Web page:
Glenohumeral contact pressure is significantly less with biologic interposition of lateral meniscal allograft or Achilles allograft at time zero compared to an arthritic state. The biologic interposition of lateral meniscal allograft restored mean contact pressure for all specimens and all conditions to a normalized mean of 11% less than intact state (P < 0.05), i.e. there is less contact pressure with interposition that with the intact normal state. This is compared to 4% less than intact for the Achilles allograft (P < 0.05) [Figure 5]. Contact area also significantly increased in the lateral meniscus group, but was similar to the intact state for the Achilles. This is presumed to be secondary to the curved meniscus allograft, being more congruent with the humeral head as opposed to the Achilles allograft. The arthritis model caused a loss of concavity and an overall flatter contour to the glenoid. This led to more point loads on the Tekscan map with a decrease in the contact area. These areas of point loading allowed more of the force from the testing apparatus to be transmitted across the joint over a smaller contact area. These saturations were at “high points” of the glenoid that may represent remaining cartilage or a locally flatter or convex contour.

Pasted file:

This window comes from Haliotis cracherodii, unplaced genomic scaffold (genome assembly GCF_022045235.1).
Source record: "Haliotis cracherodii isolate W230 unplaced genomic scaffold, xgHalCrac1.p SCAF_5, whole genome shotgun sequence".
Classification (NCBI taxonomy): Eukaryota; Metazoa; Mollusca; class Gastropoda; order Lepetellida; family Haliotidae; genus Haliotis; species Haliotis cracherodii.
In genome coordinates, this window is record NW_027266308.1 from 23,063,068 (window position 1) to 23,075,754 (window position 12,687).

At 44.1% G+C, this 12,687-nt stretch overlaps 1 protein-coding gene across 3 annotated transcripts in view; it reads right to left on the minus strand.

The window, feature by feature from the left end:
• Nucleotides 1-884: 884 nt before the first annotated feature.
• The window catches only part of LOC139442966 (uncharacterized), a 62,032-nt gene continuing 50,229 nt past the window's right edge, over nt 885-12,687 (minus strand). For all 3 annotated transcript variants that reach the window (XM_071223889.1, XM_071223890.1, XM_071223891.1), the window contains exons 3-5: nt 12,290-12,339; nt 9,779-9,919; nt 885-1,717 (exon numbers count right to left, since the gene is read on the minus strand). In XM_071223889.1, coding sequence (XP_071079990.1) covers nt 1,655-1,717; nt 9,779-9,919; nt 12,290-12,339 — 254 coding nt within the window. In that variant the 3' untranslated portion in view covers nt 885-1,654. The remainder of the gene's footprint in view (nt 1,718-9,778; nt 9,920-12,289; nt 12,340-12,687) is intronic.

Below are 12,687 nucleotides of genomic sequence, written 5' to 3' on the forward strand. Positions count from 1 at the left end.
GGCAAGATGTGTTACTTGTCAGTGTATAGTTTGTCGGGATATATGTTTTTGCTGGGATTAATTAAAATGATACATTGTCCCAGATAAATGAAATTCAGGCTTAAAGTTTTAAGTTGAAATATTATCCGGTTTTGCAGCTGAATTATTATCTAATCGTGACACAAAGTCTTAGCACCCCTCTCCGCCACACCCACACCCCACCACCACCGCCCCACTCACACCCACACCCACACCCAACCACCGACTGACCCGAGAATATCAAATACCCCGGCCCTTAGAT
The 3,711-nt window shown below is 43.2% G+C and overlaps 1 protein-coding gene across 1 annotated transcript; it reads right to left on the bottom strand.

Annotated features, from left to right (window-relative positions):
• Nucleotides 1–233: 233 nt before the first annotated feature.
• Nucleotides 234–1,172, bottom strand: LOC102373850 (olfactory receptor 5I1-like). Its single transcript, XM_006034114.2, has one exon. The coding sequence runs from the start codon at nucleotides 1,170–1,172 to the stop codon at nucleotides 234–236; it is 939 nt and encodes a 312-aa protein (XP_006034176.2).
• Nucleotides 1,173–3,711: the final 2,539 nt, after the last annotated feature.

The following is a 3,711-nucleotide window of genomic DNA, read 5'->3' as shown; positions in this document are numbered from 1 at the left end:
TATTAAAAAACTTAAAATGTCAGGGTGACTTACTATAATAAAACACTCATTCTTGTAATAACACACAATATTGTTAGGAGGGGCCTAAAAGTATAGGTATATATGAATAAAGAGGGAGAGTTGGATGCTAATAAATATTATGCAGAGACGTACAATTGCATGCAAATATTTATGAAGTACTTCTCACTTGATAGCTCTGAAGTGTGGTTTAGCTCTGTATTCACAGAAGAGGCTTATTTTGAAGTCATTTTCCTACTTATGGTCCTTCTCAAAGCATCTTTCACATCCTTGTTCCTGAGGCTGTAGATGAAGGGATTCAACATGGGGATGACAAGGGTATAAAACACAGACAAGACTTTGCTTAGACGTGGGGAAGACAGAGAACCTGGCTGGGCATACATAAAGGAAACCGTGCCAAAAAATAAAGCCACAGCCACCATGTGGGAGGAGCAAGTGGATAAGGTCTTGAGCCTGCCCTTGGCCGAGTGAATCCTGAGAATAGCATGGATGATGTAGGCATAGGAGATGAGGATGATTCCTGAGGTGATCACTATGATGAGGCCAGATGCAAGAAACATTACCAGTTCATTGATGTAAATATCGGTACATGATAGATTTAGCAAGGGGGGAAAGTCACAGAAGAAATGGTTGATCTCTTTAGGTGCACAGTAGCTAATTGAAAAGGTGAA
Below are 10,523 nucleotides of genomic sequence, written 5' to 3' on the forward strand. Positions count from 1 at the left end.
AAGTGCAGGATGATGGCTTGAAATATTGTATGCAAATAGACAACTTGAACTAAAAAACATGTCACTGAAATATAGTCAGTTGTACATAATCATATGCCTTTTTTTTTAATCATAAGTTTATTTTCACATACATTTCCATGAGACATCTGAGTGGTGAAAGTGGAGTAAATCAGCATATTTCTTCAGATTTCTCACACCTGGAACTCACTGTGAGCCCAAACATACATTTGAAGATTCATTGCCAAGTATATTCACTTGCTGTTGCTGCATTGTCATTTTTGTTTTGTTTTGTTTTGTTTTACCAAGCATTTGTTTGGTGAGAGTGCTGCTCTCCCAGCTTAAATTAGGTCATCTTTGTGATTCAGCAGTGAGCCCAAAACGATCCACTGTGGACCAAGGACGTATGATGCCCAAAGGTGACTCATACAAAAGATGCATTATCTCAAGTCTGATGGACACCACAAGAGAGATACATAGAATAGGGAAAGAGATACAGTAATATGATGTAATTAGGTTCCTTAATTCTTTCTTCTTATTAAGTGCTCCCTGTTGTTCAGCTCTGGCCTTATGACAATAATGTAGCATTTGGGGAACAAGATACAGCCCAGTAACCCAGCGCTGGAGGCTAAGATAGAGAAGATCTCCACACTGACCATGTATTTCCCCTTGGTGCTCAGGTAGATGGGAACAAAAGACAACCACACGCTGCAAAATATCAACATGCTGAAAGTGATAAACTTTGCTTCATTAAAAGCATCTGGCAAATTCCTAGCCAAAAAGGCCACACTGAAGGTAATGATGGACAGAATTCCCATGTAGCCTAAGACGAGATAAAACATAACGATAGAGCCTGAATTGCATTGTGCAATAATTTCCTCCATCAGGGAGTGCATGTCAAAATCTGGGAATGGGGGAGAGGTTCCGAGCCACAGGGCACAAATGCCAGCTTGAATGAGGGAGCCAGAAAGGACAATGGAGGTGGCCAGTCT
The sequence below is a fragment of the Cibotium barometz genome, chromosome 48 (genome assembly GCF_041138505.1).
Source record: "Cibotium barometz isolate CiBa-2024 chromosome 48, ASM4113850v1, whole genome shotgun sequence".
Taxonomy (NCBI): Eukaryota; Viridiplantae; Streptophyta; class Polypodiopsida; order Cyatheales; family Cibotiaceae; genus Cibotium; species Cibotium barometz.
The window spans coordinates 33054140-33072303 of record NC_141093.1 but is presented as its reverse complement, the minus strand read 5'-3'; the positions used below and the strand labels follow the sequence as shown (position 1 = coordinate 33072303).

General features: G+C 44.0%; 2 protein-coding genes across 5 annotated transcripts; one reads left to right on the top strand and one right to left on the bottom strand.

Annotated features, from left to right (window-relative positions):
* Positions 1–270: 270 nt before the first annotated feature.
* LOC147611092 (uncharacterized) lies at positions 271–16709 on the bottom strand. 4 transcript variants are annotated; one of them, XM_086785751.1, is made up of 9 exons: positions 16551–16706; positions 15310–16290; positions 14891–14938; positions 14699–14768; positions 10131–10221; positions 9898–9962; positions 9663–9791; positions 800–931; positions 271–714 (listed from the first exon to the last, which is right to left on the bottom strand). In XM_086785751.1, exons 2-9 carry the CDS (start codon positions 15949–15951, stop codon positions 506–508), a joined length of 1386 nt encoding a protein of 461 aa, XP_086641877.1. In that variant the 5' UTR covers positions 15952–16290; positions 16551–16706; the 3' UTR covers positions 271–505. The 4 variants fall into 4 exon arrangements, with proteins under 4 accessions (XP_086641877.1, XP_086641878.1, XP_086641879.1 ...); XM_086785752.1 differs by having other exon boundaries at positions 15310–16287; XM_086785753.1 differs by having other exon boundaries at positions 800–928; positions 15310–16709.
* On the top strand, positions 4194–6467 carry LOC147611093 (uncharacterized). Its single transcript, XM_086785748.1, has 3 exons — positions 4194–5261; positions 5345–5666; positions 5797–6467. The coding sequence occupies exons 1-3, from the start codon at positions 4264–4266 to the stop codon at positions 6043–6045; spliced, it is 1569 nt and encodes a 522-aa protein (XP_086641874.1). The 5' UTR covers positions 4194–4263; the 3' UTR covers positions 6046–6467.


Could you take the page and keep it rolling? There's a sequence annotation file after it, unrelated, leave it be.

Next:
|Figure 5: Bar diagram showing contact pressure through all of the testing states. *Denotes statistically significant differences (P < 0.05)|
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The results of the study suggest that both Achilles and lateral meniscal allograft result in significant improvement in contact force and area of glenohumeral loading, though lateral meniscal allograft results in better improvement when compared to Achilles graft. Specifically looking at the contact pressure mapping, [Figure 4] use of the curved allograft (meniscus) in the arthritic glenoid resulted in decreased contact pressure in the central area of the glenoid compared to the flat allograft (Achilles).
The reamed glenoid showed no statistical difference for any outcome measurement in comparison to the arthritis model. We did note an area of high pressure and point loading of the sensor at the periphery of the pilot hole. The glenoid reamer would leave a small ridge at the edge of the pilot hole [Figure 6] and [Figure 7]. During testing, we attempted to smooth this defect to the surrounding bone using a high speed burr. In addition, the pilot hole is 6 mm in diameter, which translates to a 28 mm loss in the contact area. Grossly, the reaming appeared to restore some concavity and concentricity to the glenoid.
|Figure 6: Reamed glenoid en face and oblique view showing ridge around 6 mm pilot hole|
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|Figure 7: Glenoid reamer showing space between cutting flutes and centering post|